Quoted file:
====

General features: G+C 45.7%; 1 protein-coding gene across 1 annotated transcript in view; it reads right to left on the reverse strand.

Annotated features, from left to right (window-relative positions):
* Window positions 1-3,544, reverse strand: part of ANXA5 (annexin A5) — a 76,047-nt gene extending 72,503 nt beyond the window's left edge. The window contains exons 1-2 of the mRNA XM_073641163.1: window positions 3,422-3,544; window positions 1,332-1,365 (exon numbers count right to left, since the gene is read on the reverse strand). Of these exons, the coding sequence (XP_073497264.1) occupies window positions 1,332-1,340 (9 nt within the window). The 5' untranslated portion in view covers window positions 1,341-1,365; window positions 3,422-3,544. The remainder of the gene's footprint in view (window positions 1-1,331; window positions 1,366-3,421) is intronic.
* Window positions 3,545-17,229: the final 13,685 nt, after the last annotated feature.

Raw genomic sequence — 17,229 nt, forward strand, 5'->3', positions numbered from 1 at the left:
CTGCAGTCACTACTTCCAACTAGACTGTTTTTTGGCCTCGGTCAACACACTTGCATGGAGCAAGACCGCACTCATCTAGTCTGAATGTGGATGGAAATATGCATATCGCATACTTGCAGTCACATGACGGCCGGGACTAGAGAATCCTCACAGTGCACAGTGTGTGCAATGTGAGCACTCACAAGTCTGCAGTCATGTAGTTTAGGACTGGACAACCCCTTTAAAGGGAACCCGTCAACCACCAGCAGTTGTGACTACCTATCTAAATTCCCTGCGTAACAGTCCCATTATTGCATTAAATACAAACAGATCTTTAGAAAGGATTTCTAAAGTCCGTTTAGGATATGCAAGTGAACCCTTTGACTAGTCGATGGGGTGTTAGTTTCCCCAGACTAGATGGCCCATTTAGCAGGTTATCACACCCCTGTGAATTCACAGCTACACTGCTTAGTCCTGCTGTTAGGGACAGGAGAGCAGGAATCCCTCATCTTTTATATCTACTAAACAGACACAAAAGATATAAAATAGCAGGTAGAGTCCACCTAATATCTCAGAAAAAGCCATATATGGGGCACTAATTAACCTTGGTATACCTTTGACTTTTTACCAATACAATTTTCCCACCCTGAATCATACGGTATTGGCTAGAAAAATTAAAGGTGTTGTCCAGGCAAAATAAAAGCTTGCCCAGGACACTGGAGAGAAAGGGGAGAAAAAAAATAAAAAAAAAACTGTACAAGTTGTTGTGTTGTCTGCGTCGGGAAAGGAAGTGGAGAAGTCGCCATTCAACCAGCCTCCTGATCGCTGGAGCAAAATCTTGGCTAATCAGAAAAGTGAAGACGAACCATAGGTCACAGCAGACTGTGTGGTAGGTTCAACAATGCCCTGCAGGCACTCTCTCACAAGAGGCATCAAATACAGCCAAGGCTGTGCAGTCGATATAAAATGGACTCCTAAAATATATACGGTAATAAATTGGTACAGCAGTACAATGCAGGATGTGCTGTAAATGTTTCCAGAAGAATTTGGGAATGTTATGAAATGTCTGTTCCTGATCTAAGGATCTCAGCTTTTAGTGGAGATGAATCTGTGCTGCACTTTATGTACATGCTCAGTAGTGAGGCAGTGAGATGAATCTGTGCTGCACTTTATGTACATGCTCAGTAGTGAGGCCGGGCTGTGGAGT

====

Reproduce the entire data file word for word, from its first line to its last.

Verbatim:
General features: G+C 45.7%; 1 protein-coding gene across 1 annotated transcript in view; it reads right to left on the reverse strand.

Annotated features, from left to right (window-relative positions):
* Window positions 1-3,544, reverse strand: part of ANXA5 (annexin A5) — a 76,047-nt gene extending 72,503 nt beyond the window's left edge. The window contains exons 1-2 of the mRNA XM_073641163.1: window positions 3,422-3,544; window positions 1,332-1,365 (exon numbers count right to left, since the gene is read on the reverse strand). Of these exons, the coding sequence (XP_073497264.1) occupies window positions 1,332-1,340 (9 nt within the window). The 5' untranslated portion in view covers window positions 1,341-1,365; window positions 3,422-3,544. The remainder of the gene's footprint in view (window positions 1-1,331; window positions 1,366-3,421) is intronic.
* Window positions 3,545-17,229: the final 13,685 nt, after the last annotated feature.

Raw genomic sequence — 17,229 nt, forward strand, 5'->3', positions numbered from 1 at the left:
CTGCAGTCACTACTTCCAACTAGACTGTTTTTTGGCCTCGGTCAACACACTTGCATGGAGCAAGACCGCACTCATCTAGTCTGAATGTGGATGGAAATATGCATATCGCATACTTGCAGTCACATGACGGCCGGGACTAGAGAATCCTCACAGTGCACAGTGTGTGCAATGTGAGCACTCACAAGTCTGCAGTCATGTAGTTTAGGACTGGACAACCCCTTTAAAGGGAACCCGTCAACCACCAGCAGTTGTGACTACCTATCTAAATTCCCTGCGTAACAGTCCCATTATTGCATTAAATACAAACAGATCTTTAGAAAGGATTTCTAAAGTCCGTTTAGGATATGCAAGTGAACCCTTTGACTAGTCGATGGGGTGTTAGTTTCCCCAGACTAGATGGCCCATTTAGCAGGTTATCACACCCCTGTGAATTCACAGCTACACTGCTTAGTCCTGCTGTTAGGGACAGGAGAGCAGGAATCCCTCATCTTTTATATCTACTAAACAGACACAAAAGATATAAAATAGCAGGTAGAGTCCACCTAATATCTCAGAAAAAGCCATATATGGGGCACTAATTAACCTTGGTATACCTTTGACTTTTTACCAATACAATTTTCCCACCCTGAATCATACGGTATTGGCTAGAAAAATTAAAGGTGTTGTCCAGGCAAAATAAAAGCTTGCCCAGGACACTGGAGAGAAAGGGGAGAAAAAAAATAAAAAAAAAACTGTACAAGTTGTTGTGTTGTCTGCGTCGGGAAAGGAAGTGGAGAAGTCGCCATTCAACCAGCCTCCTGATCGCTGGAGCAAAATCTTGGCTAATCAGAAAAGTGAAGACGAACCATAGGTCACAGCAGACTGTGTGGTAGGTTCAACAATGCCCTGCAGGCACTCTCTCACAAGAGGCATCAAATACAGCCAAGGCTGTGCAGTCGATATAAAATGGACTCCTAAAATATATACGGTAATAAATTGGTACAGCAGTACAATGCAGGATGTGCTGTAAATGTTTCCAGAAGAATTTGGGAATGTTATGAAATGTCTGTTCCTGATCTAAGGATCTCAGCTTTTAGTGGAGATGAATCTGTGCTGCACTTTATGTACATGCTCAGTAGTGAGGCAGTGAGATGAATCTGTGCTGCACTTTATGTACATGCTCAGTAGTGAGGCCGGGCTGTGGAGT